110 years ago on March 25th, 1911
The Triangle Shirtwaist Fire kills 146 people, becoming the deadliest industrial accident in the city's history
Located near Washington Square Park in the Asch building, which had been constructed just 10 years prior, the Triangle Shirtwaist Company employed mostly young immigrant women to sew "shirtwaists", which were fancy blouses resembling mens dress shirts. Working in sweatshop-like conditions, the factory workers could not escape when a fire began in a bin of fabric scraps on the 8th floor. The building had insufficient safety infrastructure, with no sprinklers and inadequate fire escapes and elevators for the factory's hundreds of workers. Most disturbingly, the doors to the stairwells could only be opened from the outside and swung inward, which sealed the workers inside. As the fire spread, some were forced to jump from the building or down the elevator shaft to escape the flames. Others fell while attempting to escape down a flimsy rear fire escape that had only been installed to meet the minimum requirements of the city's burgeoning fire code. The fire would stand as the city's deadliest single-day event until the September 11th attacks.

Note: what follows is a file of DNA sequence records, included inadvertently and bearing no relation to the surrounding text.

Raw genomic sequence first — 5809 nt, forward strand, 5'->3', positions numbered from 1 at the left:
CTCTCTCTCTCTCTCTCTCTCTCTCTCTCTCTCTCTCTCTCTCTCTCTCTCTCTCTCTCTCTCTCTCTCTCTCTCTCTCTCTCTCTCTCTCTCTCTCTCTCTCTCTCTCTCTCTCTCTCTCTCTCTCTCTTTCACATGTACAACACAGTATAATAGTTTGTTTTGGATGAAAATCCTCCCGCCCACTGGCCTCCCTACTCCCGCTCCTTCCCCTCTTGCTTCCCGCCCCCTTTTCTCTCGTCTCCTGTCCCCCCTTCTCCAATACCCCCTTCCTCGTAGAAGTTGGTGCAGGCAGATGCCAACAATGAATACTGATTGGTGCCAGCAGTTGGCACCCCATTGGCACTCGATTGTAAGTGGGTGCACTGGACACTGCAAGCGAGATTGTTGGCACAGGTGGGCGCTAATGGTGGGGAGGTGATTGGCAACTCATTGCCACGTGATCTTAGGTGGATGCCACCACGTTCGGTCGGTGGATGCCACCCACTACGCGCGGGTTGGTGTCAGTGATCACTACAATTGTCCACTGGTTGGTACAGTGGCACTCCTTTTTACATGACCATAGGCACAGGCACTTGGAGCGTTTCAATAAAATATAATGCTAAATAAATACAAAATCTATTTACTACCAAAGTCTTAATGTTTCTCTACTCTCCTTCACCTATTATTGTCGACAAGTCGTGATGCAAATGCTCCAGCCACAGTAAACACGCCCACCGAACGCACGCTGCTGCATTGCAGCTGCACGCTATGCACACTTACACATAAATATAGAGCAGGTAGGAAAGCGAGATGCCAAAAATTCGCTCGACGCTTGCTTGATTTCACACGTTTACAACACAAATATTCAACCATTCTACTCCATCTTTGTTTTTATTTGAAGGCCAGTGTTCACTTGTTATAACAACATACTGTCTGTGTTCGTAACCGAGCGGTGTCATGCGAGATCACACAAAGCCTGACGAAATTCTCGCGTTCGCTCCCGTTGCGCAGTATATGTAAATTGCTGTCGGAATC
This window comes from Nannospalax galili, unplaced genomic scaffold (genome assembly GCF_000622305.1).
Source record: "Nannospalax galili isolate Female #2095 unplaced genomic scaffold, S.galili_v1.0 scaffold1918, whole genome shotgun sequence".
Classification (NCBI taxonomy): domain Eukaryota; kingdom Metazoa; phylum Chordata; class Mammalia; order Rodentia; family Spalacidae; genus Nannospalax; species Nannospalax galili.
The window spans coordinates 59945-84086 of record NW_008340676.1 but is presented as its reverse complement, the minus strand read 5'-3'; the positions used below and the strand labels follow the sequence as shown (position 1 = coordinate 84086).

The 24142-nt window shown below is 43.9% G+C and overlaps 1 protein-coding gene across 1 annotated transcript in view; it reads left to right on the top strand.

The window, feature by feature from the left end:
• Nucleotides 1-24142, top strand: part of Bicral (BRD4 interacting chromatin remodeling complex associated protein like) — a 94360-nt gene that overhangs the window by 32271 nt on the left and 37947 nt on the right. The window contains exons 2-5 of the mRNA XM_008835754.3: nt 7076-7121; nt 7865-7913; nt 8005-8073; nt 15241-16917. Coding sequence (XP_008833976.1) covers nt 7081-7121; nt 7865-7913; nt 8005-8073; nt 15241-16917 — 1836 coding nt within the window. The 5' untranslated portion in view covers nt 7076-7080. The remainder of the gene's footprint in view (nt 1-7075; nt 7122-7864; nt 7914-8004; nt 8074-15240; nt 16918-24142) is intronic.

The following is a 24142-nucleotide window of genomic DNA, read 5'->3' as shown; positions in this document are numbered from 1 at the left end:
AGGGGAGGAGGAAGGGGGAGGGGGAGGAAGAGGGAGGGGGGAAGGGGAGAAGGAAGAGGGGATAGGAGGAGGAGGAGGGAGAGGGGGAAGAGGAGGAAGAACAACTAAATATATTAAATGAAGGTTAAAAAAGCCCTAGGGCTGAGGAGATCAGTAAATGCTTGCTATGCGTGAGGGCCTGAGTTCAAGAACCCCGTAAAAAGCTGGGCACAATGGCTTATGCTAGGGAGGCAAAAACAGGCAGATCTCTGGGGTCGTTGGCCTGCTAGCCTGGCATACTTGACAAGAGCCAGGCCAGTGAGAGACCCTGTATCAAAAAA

In the wake of the fire, the city improved fire safety requirements, introducing common features we take for granted today, such as exit signs, doors that swing outwards in commercial buildings, and improvements to firefighting equipment that can sufficiently pump large amounts of water up to the highest floors of New York's buildings. Today, the site of the fire is known as the Brown Building, and is part of the NYU campus.